'Rembrandt And The Face Of Jesus': DIA Show Explores Radical Religious Paintings
DETROIT -- Here's why you should go see the Detroit Institute of Arts show "Rembrandt and the Face of Jesus," opening Sunday: There are a lot of jaw-droppingly stunning paintings.
You don't really need to know anything about Rembrandt to appreciate the evocative use of light, rich detail and spellbinding narratives in his paintings, prints and drawings. You could refuse to read a single informational placard, and you'd still be impressed.
But there's more to the exhibit than that. "Rembrandt's images were a bold departure from traditional renderings of Jesus by Western artists, both of his time as well as before and well after him," said Graham W.J. Beal, the DIA director, in a press release.
And the museum wants visitors to notice and think about that. As Swarupa Anila, the museum's head of interpretation, put it, "There are people who will come here with deeply held religious beliefs about Jesus and how you're supposed to think about him and look at him. At the same time, you have people who have no understanding. So we're trying to tease out how to talk about this work, how to get people to look closely, how it can be really engaging and compelling and actually moving, without sort of disrupting people's own spiritual or nonspiritual beliefs."
The show was organized by the DIA's former curator of European paintings, George S. Keyes; the Musée du Louvre; and the Philadelphia Museum of Art. It has already run in Paris and Philadelphia.
The 64 paintings on exhibit, including several works by other painters that influenced Rembrandt, are arranged to show the shift over time in the way the Dutch artist portrayed Jesus. In Rembrandt's earlier paintings, he depicted a stylized, heroic Jesus, based on the Greek ideal, often in dramatic scenes.
By the 1640s, Rembrandt's portrayal of Jesus had became more personal, more meditative and more apparently Jewish. Historians point to such features as center-parted hair tucked behind the ears, a style typical of Amsterdam's Sephardic Jews in the time period, to reach the last conclusion. The New York Times wrote in reviewing the exhibit, "Jesus was, of course, Jewish. But few artists emphasized his ethnicity, or his humanity, as frankly and directly as Rembrandt did."
The exhibition format makes the transition in Rembrandt's style clear, particularly in the room that brings together his studio's seven "Head of Jesus" works.
The show also includes "Supper at Emmaus," which hasn't been shown in the United States for 75 years. Keyes called it his favorite in the collection, saying, "I've always been just so amazed by the restraint, the depth of the narration, the exquisite balance of the composition. It's just one of those highly intelligent works of art that every time I come back to it, I see something more."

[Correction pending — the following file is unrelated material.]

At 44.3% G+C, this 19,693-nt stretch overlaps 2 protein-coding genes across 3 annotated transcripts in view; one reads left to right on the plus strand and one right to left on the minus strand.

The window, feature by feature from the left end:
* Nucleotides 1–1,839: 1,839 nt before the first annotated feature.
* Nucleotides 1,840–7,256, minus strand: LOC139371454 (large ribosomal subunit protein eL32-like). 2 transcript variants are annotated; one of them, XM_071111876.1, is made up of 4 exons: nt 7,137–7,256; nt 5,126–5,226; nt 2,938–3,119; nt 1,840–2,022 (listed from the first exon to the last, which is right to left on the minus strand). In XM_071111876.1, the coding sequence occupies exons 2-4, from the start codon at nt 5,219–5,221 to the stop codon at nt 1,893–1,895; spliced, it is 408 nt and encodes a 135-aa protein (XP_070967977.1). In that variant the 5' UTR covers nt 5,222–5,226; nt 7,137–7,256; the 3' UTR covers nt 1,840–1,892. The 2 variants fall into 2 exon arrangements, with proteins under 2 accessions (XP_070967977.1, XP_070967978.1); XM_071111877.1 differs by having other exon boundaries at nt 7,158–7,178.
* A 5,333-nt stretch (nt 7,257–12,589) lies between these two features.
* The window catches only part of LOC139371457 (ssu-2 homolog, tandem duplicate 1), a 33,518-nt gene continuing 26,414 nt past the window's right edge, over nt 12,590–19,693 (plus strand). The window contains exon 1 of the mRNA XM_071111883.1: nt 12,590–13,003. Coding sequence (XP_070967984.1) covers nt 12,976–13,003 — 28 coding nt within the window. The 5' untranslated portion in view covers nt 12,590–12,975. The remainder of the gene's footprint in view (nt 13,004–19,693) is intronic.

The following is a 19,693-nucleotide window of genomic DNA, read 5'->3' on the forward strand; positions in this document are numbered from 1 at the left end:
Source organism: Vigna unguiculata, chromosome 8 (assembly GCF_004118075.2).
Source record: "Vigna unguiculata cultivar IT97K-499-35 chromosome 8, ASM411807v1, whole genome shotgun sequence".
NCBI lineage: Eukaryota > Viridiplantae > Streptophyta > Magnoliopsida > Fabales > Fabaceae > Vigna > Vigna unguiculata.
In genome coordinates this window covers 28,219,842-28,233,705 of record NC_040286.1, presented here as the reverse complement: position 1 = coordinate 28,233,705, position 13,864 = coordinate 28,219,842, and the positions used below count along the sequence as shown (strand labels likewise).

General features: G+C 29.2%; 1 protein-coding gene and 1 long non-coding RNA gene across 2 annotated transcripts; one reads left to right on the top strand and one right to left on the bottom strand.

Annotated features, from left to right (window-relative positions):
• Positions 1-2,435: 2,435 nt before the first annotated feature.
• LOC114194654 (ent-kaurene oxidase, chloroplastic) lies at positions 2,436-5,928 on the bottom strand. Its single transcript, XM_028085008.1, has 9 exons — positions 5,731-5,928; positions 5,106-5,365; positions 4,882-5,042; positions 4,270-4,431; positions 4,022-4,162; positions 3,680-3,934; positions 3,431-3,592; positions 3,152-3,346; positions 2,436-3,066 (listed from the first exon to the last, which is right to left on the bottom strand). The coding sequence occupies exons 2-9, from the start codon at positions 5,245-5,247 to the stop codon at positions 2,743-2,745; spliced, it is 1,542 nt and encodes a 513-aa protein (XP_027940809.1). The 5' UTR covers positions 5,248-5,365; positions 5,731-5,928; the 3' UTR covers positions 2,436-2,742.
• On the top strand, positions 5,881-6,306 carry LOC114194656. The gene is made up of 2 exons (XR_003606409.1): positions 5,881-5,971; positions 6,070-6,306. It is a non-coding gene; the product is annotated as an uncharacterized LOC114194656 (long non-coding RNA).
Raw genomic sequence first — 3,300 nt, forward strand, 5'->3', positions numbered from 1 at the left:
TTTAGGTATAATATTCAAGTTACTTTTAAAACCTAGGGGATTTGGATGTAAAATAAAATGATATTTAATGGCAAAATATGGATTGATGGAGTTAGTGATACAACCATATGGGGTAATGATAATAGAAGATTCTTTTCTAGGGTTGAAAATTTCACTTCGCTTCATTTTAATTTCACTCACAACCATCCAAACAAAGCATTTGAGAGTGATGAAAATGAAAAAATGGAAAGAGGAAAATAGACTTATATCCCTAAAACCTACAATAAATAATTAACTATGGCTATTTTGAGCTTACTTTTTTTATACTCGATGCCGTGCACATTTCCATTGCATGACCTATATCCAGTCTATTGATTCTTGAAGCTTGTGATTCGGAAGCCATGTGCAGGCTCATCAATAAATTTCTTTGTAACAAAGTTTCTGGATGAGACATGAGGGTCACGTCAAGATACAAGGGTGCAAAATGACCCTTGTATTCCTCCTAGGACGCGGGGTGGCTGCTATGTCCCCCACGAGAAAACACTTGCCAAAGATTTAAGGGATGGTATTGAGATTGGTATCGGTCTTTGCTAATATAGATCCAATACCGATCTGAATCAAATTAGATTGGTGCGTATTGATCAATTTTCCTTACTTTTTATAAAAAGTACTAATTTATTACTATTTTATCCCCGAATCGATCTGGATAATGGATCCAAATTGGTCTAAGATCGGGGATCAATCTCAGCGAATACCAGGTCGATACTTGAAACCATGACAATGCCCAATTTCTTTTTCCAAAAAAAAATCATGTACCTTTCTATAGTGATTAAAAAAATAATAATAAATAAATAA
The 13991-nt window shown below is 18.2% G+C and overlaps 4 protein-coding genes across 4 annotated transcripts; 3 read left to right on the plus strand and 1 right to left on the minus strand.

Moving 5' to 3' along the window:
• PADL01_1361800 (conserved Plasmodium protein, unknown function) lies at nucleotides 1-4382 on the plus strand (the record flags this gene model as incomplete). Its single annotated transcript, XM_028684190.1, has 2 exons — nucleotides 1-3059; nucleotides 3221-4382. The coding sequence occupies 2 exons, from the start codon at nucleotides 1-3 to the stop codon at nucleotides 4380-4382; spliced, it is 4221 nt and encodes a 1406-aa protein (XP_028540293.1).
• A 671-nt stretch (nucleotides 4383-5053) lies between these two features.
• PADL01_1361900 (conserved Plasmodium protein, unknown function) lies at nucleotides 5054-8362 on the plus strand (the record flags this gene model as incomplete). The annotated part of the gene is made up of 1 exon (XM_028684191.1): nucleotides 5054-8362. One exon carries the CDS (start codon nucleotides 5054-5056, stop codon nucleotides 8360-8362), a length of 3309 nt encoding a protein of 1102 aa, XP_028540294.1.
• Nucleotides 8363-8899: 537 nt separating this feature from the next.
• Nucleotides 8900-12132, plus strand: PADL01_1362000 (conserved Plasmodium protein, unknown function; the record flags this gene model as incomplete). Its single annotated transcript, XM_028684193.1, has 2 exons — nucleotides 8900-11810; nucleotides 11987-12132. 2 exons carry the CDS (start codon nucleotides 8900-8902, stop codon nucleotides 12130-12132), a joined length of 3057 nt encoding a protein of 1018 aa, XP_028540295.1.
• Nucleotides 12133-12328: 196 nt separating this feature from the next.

The DIA planned the exhibit for more than 16 months before its opening. Anila worked extensively on it, discussing its presentation with several metro Detroit organizations, including the InterFaith Leadership Council of Metropolitan Detroit, the Roman Catholic Archdiocese of Detroit, representatives of the Council of Baptist Ministers of Detroit and the Jewish Federation of Metropolitan Detroit.
"One of the most compelling things to them was that Rembrandt was situated in a particular place, a unique time and place in history," Anila said. "Amsterdam was growing to this tremendous international city, and there was a particular freedom of religion there that allowed for someone like Rembrandt to look at new approaches to his subject matter."
She added, "The idea that there were people from different backgrounds and faiths bumping into each other was something that people found resonance with."
Anila called the "crux" of the exhibition the idea that Rembrandt may have used a Jewish model to sit for Jesus.
The exhibit presents limited information about the differing scholarly opinions on that issue. Tablet magazine, which wrote about the show when it ran in Philadelphia, acknowledged the uncertainty: "Clarifying the Dutch master's links to the Jews, or lack thereof, has become an obsession for scholars over the last decade."
The Tablet article pointed to a 2006 speech by Gary Schwartz for "The 'Jewish' Rembrandt" show at Amsterdam's Jewish Historical Museum. Schwartz, an art historian who has studied the painter for over four decades, said, "The documentary evidence to support Rembrandt's close connection with Judaism can be summed up in a single word: nonexistent. Even the early writers who criticised Rembrandt's association with the wrong sort of people made no mention of his friendship with Jews. These were people who would have jumped at the chance of damning him for consorting with Jews if there had been any reason for them to suppose this was the case."
Many of Rembrandt's paintings that had initially been thought to depict Jews have since been "de-Judaized," as the Tablet article puts it, and only one was of an identifiable Jew, the doctor Ephraim Bueno.
The DIA wants to give viewers the space to have their own thoughts about the work and the artist's relationship with religion. The show offers viewers some of the tools to do this, setting up the historical background and Rembrandt's influences and using paintings to illustrate specifics of his style. The missing piece seems to be a fuller discussion of the academic debate surrounding Rembrandt's relationship to Judaism.
Nonetheless, "Rembrandt and the Face of Jesus" is a provocative exhibit backed by bold, thoughtful curating that will inspire contemplation long after leaving the museum.
"Rembrandt and the Face of Jesus" opens on Sunday, Nov. 20, and will remain at the Detroit Institute of Arts until Sunday, Feb. 12, 2012.